Ironically, it’s been the rise of a fellow Democrat, Gov. Phil Murphy, a Wall Street refugee who may be as rich as Norcross and who got elected without his help, that has triggered arguably the biggest crisis for the Camden County boss. Suddenly, hard questions are being asked about a report that firms in some way linked to Norcross and his family sucked up an astounding $1.1 billion of Camden’s $1.6 billion from the state job-creation program, and about what was claimed to get that money. It seems the perfect moment for a political challenge to the Norcross machine — but whether that can happen in 2019 is a serious question mark in a political system that is rigged for incumbents like no other.
“How do we define a vibrant and thriving democracy?” asked the activist Altman, thinking about the standards the World Bank or the United Nations might use for a developing nation. “Is there a robust press? Is there a multiparty system. Do you have competitive elections? It’s not clear we have those things here” — especially amid the rising criticism that government policies in South Jersey aid a handful of oligarchs and have done little for the everyday people.
Indeed, it’s hard to ponder Camden County in the 21st century and not see a miniature version of some kleptocratic state in Central Asia — an American Uzbekistan where the capital city is ringed by large, sterile edifices paying tribute to Dear Leader while the masses are handed ballots every couple of years to mark an "X" for the ruling regime.
Sound harsh? Read some of the recent reporting on the June 4 Democratic primaries and how progressive candidates have struggled to overcome a bizarre ballot that makes it easy to find party-endorsed candidates but shunts challengers off to a visual “Siberia” on the far-right. Or, the dirty trick where machine-encouraged “phantom" candidates flood the ballot (one who was tracked down by Politico New Jersey’s Matt Friedman told him he was running for “[j]ust stuff like parks and stuff like that, how kids don’t really have anywhere to go or anything like that. ... I don’t know, I didn’t really think it was going to be taken as seriously as it’s being taken”) so serious challengers are harder for voters to locate. Or, winning elections the old-fashioned way — by machine-backed clerks or judges throwing challengers off the ballot.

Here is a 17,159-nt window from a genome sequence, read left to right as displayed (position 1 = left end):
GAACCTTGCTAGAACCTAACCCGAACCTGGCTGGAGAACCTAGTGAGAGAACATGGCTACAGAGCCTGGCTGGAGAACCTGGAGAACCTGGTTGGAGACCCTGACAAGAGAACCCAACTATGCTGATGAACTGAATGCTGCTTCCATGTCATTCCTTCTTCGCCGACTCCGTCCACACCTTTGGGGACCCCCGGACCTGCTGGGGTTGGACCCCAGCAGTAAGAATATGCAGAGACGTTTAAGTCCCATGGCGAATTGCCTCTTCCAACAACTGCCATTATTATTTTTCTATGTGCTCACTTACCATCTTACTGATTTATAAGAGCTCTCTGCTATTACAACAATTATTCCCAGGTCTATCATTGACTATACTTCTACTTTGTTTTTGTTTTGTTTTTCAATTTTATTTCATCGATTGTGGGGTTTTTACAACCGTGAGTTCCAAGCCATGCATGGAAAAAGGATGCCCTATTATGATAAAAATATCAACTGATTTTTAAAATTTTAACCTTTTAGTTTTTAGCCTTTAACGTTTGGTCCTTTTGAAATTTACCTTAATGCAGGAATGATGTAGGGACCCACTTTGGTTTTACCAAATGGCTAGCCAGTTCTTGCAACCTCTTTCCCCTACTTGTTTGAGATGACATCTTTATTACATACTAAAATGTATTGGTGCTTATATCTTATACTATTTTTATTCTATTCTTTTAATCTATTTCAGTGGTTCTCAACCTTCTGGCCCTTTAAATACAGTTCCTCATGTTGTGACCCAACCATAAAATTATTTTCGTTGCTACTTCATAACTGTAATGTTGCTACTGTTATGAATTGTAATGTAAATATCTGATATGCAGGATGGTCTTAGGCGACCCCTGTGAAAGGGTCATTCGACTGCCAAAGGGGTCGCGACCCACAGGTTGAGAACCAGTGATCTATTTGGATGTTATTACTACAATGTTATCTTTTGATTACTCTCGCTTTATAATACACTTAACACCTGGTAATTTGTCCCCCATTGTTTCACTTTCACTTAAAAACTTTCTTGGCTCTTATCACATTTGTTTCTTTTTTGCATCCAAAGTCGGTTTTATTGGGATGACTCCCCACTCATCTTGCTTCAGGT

In Camden, the city clerk last month disqualified nine of 11 would-be challengers for slots on the county Democratic committee, foundation of the Norcross machine. (One of them was Altman, although she concedes that she got a very late start and didn’t get enough signatures.) In recent weeks, the Camden County political shenanigans have competed for headlines with the growing scandal over the tax subsidies — over how the incentives seem to have been hijacked by Norcross and his allies, over whether the tax breaks even made sense (the $260 million incentive for the Camden-based energy technology firm Holtec International was priced at $650,000 for each job created), and the role that a lawyer for a firm headed by Philip Norcross — George’s brother — played in crafting the 2013 legislation and amendments that steered so many of the incentives toward Norcrossistan.
But aren’t the two stories one and the same? Only a government rigged to benefit insiders, critics argue, would tolerate a “Camden Rising” without addressing the basic needs of most of the city’s roughly 75,000 residents and their complaints about crumbling schools, lack of a supermarket, or the failure to connect them with the waterfront jobs.